How one healthcare data provider boosted its security health

As compliance obligations grow, a security review and staff training helped AHSA ensure its data stays protected

For an organisation whose entire business revolves around the trafficking of healthcare data, the need for information security is hardly a revelation. But when the Australian Health Service Alliance’s (AHSA’s) previous managed security provider closed shop, the organisation was forced back to market in a move that drove a long-overdue overhaul of its security, recovery, and training processes.

Outside help around security was always a must for AHSA, which provides relationship, analysis, contract, and educational services to around three-quarters of Australia’s private health-insurance funds. This sees it handling massive quantities of identifiable patient data from over 500 hospitals and 28 private health insurance companies.

All data is managed inhouse but with just around 40 staff, the organisation is “too small to have inhouse security expertise,” CIO Glen McLean told CSO Australia – and that, fuelled by the knowledge that between 1.5 percent and 2.0 percent of all breached data records belong to healthcare providers, compounded the importance of sourcing strong data protection support.

“Many people can point at examples of the value of a health record in a black-market situation,” he explained, “so we have always had an emphasis on protecting the patient data that we are custodians for. We have always been highly mindful that we have to protect data during its movements, and we have always relied on partners to give advice and check our security.”

A review of the well-stocked market for security services led AHSA to security specialist CQR, which stood out due to its breadth of expertise and formal accreditation under the CREST (Council of Registered Ethical Security Testers) scheme.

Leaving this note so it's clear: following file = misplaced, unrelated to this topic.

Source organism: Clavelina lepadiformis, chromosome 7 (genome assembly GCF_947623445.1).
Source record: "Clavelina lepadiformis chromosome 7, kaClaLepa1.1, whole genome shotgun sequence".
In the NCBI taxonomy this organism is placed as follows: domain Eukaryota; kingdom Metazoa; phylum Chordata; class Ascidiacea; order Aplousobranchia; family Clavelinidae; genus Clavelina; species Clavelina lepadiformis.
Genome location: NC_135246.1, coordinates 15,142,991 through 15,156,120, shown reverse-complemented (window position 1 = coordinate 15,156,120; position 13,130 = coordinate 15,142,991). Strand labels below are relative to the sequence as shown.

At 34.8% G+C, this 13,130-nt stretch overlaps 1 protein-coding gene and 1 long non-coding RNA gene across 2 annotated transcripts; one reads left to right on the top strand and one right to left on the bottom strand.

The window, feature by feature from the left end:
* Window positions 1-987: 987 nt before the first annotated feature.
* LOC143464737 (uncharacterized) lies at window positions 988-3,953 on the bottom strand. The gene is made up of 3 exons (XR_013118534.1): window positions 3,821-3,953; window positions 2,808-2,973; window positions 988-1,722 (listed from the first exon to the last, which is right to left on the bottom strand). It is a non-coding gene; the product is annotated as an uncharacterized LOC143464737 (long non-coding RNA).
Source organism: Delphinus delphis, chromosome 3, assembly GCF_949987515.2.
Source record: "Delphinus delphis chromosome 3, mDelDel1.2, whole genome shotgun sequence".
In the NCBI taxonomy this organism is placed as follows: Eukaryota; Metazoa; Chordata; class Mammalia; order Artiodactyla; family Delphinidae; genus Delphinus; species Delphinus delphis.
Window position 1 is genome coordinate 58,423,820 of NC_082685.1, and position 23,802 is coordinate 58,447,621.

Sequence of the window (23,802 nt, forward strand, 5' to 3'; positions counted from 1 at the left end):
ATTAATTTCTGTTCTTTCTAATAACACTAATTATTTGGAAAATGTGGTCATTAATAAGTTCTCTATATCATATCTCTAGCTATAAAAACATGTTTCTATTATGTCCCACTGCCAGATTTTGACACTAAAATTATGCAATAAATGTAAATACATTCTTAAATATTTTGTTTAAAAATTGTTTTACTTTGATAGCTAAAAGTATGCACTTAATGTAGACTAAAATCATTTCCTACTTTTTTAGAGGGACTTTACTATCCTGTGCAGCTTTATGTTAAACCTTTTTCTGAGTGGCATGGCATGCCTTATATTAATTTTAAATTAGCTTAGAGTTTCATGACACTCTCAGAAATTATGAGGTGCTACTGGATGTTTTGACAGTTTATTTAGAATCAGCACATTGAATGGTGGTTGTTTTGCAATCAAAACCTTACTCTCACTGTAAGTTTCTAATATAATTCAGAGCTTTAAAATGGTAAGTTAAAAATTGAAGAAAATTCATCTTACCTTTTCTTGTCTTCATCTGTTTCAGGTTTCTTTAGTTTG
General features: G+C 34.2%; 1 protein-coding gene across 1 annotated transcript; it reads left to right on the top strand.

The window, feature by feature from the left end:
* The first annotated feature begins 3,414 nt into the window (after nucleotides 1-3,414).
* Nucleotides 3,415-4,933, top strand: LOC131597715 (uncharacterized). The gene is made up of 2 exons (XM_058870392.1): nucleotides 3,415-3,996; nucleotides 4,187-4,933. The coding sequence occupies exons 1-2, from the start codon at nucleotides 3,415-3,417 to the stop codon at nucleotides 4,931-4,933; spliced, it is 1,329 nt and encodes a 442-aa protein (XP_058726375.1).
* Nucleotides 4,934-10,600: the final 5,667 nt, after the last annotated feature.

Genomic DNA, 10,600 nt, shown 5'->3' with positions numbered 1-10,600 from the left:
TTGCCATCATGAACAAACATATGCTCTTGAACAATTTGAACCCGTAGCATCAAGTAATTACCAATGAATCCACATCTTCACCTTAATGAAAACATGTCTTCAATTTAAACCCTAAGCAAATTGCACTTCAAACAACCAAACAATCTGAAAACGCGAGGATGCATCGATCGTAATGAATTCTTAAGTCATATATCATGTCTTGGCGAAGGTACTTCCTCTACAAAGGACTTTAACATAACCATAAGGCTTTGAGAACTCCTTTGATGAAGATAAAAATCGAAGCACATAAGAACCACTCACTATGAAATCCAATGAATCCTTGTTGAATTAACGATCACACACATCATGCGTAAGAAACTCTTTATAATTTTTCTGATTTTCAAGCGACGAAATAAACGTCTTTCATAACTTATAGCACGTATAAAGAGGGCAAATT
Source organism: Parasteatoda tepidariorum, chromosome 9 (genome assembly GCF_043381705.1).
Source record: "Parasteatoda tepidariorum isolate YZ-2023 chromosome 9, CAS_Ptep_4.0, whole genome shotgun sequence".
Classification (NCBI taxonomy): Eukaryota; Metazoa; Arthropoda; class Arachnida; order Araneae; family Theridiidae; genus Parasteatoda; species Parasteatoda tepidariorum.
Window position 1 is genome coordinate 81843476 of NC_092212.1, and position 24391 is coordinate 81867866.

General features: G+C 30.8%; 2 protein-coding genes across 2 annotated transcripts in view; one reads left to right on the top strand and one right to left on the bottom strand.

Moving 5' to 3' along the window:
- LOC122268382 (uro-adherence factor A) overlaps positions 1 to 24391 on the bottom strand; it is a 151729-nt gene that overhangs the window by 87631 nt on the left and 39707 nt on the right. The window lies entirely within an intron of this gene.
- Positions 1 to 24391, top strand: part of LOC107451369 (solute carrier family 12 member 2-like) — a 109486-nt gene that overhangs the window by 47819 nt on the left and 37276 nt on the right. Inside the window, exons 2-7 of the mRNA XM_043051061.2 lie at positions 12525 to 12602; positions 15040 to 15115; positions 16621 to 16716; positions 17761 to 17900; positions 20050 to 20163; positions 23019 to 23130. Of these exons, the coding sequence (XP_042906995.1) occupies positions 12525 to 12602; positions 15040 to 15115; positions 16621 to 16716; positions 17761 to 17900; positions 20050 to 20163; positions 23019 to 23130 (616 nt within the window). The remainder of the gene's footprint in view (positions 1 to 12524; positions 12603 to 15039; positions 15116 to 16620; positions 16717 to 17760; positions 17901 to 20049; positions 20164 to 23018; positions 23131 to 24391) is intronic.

That certification lent weight to the penetration-testing capabilities that CQR brought to the table, guiding a review of AHSA’s security capabilities that quickly identified potential weaknesses in the company’s databases and Web site.

The engagement also led to the creation of a formal cybersecurity incident response plan – “it was the first time we had done that,” McLean notes – and spearheaded the delivery of cybersecurity education for all of the firm’s staff.

With surveys regularly highlighting workers’ willingness to compromise security policies in the name of efficiency, cybersecurity training has a track record of being a mixed bag. But the design of the program “went down really well,” McLean said.

“It just triggered so much conversation about security,” he explained. “People have had these things happen at home, and we see a certain amount [of malware] getting into the email and other systems. So we do our best to raise awareness, and a lot of good conversations happened” in the wake of an educational program that included videos of hackers in action and demonstrations of what can happen if users click on malicious emails.

“They just brought a vividness to the whole thing,” McLean said.

With CQR providing ongoing support, AHSA is heading into 2018’s compliance firestorm with the confidence that it has updated its data-protection frameworks and developed cogent response plans that will deliver rapid response in the event of a ransomware infection, distributed denial of service (DDoS) attack, or other incident.

“We have a lot of data flowing to us and back,” McLean said, “so it is important that we have processes to make sure our files are protected. Ultimately our data warehouse is fully protected, with as many of the traditional and required protections as we could get.”

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